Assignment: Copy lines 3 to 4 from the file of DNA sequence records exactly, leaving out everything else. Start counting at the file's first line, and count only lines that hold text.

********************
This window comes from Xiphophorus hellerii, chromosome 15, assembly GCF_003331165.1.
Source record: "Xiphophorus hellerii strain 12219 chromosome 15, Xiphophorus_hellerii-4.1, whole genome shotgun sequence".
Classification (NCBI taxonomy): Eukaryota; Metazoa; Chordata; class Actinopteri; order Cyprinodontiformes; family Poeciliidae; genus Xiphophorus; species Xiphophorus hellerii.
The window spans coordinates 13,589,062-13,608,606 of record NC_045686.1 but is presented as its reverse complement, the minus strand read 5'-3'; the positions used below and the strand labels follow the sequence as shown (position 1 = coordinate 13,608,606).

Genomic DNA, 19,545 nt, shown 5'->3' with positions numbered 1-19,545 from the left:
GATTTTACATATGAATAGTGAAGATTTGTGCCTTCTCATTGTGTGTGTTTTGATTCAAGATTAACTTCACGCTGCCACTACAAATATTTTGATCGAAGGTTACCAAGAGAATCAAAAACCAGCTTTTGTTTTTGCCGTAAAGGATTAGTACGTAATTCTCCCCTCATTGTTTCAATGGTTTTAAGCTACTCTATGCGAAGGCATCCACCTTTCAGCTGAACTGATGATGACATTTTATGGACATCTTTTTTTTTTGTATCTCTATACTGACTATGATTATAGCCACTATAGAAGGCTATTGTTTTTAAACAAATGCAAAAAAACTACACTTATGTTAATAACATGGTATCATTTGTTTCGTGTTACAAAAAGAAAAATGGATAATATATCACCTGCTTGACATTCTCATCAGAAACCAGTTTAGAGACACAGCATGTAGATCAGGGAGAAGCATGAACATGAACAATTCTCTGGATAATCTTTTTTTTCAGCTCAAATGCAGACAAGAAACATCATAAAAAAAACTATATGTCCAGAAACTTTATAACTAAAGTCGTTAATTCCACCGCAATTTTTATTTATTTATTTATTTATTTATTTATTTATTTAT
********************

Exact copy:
Classification (NCBI taxonomy): Eukaryota; Metazoa; Chordata; class Actinopteri; order Cyprinodontiformes; family Poeciliidae; genus Xiphophorus; species Xiphophorus hellerii.
The window spans coordinates 13,589,062-13,608,606 of record NC_045686.1 but is presented as its reverse complement, the minus strand read 5'-3'; the positions used below and the strand labels follow the sequence as shown (position 1 = coordinate 13,608,606).